• We stop at Lake Ziway, an Important Bird Area that supports many resident and migrant aquatic birds, where the highlight is seeing black crowned crane, pink-backed pelican, African darter, African pygmy goose, and African fish eagle. Along the lakeshore we can watch great white pelican, the huge marabout stork, and the beautiful northern carmine bee-eater.
    • Accommodation: Haile Resort, Awassa, 3-nights on full board basis
    • Early in the morning we drive to Wondo Genet to enjoy a full day of birding. The remnant forest patches and their surroundings hold an attractive selection of both endemic and other forest species that we are unlikely to see anywhere else. These include: Abyssinian woodpecker, yellow-fronted parrot, Abyssinan oriole, the gorgeous white-cheeked turaco, African hill babbler, silvery-cheeked hornbill, spotted creeper, double toothed and banded barbets, grey and red-shouldered cuckoo-shrikes, African crowned and Ayer’s hawk eagles, thick-billed raven, half-collared kingfisher, brown saw-wing, green-backed twinspot and white-rumped babbler.
    • We return to Lake Awassa for the night.
    • Awassa, the largest town in southern Ethiopia, enjoys an enviable location in the Rift Valley on the edge of a beautiful freshwater lake that is set among hills clad with luxuriant vegetation, quite unlike the barren alkaline lakes to the north. On the lakeshore we aim to find African spotted creeper, little weaver, black-billed wood- hoopoe, double-toothed barbet, woodland kingfisher, red-shouldered cuckooshrike, Eastern grey woodpecker and grey-backed fiscal.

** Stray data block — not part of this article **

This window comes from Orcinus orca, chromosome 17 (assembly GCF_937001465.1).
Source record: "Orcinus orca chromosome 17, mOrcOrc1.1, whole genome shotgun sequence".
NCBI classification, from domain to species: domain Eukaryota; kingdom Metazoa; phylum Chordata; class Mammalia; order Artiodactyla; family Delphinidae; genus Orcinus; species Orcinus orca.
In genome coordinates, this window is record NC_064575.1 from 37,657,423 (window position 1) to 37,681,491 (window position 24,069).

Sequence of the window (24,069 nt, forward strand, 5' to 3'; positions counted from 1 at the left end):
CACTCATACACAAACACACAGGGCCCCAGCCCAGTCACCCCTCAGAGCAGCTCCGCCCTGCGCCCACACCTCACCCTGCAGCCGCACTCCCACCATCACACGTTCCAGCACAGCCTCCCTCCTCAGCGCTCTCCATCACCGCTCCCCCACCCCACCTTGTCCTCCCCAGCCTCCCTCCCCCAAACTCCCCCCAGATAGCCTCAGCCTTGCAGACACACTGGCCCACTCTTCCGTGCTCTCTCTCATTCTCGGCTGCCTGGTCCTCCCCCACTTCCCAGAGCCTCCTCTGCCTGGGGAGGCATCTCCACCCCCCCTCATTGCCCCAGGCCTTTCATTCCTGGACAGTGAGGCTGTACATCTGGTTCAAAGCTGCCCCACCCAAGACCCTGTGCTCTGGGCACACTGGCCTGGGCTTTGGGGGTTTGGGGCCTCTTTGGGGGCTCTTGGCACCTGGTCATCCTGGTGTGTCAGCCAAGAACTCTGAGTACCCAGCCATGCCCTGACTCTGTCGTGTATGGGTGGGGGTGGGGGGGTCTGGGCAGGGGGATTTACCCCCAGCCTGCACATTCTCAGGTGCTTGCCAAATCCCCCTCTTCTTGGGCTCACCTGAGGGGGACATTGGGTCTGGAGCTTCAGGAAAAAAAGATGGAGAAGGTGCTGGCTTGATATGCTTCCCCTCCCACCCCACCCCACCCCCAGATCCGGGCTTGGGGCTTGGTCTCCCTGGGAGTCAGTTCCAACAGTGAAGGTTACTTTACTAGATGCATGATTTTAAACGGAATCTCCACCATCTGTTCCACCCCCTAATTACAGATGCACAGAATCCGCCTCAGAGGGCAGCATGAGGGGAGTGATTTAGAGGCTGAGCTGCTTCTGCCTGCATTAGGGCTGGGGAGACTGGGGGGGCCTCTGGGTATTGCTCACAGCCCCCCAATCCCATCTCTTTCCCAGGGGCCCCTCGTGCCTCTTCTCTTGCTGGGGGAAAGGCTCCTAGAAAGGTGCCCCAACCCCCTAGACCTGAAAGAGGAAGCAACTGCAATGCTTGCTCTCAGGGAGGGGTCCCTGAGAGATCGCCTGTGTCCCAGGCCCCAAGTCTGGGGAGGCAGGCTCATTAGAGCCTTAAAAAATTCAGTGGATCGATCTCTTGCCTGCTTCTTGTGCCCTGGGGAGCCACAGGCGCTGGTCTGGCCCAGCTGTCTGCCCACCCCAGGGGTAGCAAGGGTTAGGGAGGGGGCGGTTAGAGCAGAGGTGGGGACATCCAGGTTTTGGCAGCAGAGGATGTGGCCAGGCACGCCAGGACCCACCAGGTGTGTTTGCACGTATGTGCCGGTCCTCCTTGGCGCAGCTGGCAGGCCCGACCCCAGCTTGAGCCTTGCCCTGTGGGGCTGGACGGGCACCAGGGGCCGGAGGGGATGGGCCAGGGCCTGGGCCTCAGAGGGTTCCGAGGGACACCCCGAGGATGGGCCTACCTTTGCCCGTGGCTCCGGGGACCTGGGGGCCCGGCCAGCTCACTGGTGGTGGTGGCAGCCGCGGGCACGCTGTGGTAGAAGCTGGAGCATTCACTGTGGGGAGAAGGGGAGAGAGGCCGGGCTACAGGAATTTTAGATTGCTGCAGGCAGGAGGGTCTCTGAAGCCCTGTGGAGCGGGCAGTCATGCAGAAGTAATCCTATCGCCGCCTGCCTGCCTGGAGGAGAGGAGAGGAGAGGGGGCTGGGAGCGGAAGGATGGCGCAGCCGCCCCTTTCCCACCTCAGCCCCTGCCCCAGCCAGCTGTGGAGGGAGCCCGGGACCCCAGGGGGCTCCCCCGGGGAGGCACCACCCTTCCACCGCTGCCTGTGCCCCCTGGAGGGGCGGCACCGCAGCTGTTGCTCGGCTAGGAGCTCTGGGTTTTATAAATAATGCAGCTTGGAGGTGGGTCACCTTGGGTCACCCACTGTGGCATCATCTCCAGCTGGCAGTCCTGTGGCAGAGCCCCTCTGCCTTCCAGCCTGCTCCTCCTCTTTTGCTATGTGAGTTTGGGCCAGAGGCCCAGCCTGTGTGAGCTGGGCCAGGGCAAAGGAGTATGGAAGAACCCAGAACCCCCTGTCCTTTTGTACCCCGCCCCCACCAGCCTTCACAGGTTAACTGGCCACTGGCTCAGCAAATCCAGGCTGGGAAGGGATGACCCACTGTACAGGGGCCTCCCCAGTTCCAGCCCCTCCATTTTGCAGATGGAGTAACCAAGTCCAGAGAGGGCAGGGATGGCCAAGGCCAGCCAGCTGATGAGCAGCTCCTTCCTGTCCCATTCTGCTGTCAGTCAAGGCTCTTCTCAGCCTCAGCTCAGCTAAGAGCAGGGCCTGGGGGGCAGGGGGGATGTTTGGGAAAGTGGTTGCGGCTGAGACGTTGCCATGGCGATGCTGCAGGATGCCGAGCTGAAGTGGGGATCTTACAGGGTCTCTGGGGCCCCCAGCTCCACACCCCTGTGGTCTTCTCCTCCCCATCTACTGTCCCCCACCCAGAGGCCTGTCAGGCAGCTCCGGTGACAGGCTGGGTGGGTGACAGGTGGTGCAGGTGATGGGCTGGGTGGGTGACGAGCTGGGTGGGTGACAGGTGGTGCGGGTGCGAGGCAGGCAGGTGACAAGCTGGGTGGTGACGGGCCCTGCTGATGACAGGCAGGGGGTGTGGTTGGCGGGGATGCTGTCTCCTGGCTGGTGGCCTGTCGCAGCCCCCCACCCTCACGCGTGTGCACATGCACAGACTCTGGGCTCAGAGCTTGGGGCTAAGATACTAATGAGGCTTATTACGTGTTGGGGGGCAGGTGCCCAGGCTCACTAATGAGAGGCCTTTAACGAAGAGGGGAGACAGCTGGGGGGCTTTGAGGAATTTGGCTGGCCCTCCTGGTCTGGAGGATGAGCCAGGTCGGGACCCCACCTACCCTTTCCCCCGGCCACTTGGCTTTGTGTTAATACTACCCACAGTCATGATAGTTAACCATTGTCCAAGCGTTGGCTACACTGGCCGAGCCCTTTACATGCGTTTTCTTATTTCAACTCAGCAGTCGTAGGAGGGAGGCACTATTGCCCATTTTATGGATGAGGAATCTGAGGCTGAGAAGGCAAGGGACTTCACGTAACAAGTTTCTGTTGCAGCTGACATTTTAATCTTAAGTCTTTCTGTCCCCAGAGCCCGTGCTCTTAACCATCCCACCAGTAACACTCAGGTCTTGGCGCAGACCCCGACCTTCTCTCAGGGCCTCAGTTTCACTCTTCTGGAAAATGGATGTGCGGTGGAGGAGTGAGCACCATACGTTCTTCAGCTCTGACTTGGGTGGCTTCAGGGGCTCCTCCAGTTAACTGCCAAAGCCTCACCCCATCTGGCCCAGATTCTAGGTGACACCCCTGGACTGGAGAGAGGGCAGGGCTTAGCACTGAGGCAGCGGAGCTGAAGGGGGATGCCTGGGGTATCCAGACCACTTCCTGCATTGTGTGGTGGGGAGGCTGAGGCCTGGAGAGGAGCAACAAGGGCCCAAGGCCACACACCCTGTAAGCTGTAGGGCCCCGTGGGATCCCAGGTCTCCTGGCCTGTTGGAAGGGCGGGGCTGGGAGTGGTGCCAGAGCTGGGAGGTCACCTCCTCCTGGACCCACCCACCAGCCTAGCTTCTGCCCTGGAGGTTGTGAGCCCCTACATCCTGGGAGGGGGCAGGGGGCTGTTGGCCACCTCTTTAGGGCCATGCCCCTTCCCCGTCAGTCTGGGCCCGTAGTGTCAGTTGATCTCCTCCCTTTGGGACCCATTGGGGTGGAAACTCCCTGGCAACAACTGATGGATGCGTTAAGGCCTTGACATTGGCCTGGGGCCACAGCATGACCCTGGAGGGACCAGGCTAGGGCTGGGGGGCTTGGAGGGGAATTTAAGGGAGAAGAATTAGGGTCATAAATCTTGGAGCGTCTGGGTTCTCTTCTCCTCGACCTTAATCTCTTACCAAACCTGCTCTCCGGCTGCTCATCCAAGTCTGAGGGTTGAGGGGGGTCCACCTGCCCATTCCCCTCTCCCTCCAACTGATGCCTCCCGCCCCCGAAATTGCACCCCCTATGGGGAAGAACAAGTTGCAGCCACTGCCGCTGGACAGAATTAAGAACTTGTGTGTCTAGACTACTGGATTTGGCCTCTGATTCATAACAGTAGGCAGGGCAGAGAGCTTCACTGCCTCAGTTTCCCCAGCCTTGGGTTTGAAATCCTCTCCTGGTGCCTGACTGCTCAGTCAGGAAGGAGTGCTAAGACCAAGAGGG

• Awassa is also famed for its lakeside fish market, where the waste that the fishermen discard attracts large numbers of birds.
    • Nearby, in the mature acacia woodland, we search for grey-headed and woodland kingfishers, red-breasted wryneck, green wood-hoopoe, sulphur-breasted bush shrike, white-browed robin chat, African thrush, rufous chatterer, swamp warbler, red-faced crombec, wattle-eye, puffback, spotted creeper and many other colourful species.
    • This morning we head into the highlands of the Bale Mountains, entering the national park via the gate at Dinsho, stopping en route to look for highland specialities such as blue-winged goose, white-collared pigeon, Botta’s wheatear, Erlanger’s lark, black winged and spot-breasted lapwings, Abyssinian long-claw and black-headed siskin.
    • At Dinsho we have an opportunity to see the secretive Abyssinan ground thrush, colourful chestnut-naped and brown woodland warbler, white backed tit and rufous-chested sparrow-hawk, along with two endemic mammals: mountain nyala and Menelik’s bushbuck.
    • Accommodation: Bale Mountains Lodge, 3-nights on full board basis
    • After an early breakfast we explore the Sanetti Plateau, the highest point of our trip, where we hope to see endemic flora and fauna that includes the elusive Ethiopian wolf (Simien fox) and indigenous plants such as giant lobelia and giant heather.
    • We also visit Mount Tullo Deemtu, Ethiopia’s second highest mountain, and Harenna Forest; this habitat of Afro-alpine moorland has giant lobelias and rich grassland covered by a cushion of yellow everlasting flowers. This area is also home to the rare and endangered famous Ethiopian wolf, and an Important Bird Area that holds seven globally threatened species. A variety of rodents inhabit the area, attracting raptors and other predators. The main one is the endemic giant mole rat, a favourite prey of the Ethiopian wolf.
    • We spend another day walking in Harenna Forest in search of wildlife, with plenty of great birding, before heading to Welman River Falls and cave, a birding paradise.